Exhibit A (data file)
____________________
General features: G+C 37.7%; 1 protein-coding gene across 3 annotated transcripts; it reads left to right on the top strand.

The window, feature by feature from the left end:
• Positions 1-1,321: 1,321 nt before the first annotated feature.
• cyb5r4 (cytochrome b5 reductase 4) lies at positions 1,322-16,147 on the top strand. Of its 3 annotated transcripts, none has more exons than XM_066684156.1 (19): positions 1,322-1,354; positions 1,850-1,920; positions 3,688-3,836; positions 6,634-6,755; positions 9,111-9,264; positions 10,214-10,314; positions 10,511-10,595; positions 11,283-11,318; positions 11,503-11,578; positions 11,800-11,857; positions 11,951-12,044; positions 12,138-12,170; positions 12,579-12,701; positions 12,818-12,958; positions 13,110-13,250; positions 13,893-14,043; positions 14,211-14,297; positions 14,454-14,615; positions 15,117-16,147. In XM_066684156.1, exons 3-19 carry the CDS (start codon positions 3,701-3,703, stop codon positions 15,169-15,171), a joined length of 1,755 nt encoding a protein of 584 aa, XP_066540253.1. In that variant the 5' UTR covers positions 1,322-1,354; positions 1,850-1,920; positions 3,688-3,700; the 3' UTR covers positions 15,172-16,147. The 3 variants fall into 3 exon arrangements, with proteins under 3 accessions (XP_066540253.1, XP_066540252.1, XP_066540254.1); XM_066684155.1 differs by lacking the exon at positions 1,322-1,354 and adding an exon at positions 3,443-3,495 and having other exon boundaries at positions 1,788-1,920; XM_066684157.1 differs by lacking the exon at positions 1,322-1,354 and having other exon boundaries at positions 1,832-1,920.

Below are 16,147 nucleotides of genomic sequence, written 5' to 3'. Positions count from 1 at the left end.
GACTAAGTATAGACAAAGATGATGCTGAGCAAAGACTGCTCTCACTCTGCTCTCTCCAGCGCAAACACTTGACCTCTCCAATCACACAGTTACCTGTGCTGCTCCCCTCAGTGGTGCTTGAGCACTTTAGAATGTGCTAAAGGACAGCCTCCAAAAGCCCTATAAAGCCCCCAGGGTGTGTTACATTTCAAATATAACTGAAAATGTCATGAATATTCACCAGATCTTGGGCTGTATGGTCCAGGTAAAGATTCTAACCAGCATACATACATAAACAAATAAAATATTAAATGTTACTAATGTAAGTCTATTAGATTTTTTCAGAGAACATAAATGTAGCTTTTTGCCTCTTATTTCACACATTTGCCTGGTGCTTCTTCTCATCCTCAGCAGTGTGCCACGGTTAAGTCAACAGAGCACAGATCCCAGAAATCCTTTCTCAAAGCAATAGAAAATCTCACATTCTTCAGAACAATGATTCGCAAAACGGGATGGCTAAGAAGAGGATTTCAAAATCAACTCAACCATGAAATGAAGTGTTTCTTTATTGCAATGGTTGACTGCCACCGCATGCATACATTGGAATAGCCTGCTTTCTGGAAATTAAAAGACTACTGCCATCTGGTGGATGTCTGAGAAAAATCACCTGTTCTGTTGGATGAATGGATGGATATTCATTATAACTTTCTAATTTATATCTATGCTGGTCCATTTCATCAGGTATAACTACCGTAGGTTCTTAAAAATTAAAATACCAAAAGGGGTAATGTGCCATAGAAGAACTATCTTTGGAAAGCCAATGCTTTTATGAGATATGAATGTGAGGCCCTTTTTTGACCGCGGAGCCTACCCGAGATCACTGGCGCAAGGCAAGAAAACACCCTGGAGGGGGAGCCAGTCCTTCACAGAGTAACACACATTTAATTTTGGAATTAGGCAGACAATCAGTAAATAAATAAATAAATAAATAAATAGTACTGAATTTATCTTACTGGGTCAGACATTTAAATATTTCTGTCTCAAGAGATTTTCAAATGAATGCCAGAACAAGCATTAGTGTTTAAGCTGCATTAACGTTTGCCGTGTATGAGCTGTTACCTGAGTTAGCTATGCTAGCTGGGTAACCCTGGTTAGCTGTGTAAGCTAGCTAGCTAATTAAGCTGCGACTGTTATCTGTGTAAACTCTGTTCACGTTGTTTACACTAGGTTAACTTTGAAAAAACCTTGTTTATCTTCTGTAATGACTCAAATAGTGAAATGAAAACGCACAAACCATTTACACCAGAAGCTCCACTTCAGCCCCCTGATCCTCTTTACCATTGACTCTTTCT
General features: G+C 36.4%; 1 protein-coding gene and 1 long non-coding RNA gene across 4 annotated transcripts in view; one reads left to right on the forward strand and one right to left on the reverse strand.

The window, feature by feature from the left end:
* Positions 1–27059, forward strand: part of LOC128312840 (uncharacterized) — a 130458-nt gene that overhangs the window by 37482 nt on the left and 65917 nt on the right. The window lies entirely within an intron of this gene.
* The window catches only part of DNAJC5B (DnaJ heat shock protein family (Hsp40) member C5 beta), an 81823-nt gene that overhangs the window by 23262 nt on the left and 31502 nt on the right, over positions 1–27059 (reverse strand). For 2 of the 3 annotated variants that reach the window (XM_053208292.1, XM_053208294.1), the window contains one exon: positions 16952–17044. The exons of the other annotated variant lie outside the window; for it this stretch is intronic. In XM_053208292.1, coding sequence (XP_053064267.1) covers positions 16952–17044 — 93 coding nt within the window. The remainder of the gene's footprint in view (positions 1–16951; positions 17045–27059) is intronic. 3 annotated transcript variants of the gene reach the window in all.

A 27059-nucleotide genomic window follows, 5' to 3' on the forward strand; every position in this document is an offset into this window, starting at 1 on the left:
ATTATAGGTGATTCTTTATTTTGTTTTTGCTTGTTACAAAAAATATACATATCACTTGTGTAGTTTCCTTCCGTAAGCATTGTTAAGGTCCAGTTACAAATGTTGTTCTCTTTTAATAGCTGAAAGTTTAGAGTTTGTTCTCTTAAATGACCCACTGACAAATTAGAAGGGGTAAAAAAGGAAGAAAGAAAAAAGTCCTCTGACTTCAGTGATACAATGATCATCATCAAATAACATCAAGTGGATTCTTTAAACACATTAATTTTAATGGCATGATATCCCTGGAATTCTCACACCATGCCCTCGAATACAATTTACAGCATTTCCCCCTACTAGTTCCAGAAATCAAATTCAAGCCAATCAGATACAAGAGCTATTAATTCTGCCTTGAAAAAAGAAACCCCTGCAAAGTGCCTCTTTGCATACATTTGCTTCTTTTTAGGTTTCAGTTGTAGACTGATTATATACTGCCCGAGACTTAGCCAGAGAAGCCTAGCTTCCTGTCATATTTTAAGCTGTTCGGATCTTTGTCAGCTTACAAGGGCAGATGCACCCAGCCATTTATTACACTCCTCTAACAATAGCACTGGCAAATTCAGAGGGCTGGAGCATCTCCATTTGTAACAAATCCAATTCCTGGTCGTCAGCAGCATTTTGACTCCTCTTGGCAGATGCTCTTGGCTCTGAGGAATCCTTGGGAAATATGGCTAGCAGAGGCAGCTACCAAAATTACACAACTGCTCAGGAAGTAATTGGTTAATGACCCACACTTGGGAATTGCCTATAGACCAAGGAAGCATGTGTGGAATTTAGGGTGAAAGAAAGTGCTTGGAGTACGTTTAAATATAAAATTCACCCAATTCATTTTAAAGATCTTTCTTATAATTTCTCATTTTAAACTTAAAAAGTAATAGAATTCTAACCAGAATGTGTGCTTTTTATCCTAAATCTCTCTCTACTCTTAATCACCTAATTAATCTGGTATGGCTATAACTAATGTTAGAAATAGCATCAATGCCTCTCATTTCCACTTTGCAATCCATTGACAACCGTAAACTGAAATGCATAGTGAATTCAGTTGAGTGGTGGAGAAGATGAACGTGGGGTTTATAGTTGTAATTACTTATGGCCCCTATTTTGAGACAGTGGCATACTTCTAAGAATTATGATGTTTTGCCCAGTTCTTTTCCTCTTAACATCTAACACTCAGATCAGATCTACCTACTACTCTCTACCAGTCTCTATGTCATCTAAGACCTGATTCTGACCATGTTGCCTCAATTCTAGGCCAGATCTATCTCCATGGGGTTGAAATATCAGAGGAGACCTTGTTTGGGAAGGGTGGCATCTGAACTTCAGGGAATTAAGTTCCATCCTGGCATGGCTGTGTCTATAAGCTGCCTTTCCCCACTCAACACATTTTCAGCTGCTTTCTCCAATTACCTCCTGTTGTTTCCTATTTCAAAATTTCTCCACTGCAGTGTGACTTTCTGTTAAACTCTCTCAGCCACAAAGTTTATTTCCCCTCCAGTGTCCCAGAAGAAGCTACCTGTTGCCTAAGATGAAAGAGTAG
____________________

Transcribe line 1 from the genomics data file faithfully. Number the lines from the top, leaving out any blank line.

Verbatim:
General features: G+C 37.7%; 1 protein-coding gene across 3 annotated transcripts; it reads left to right on the top strand.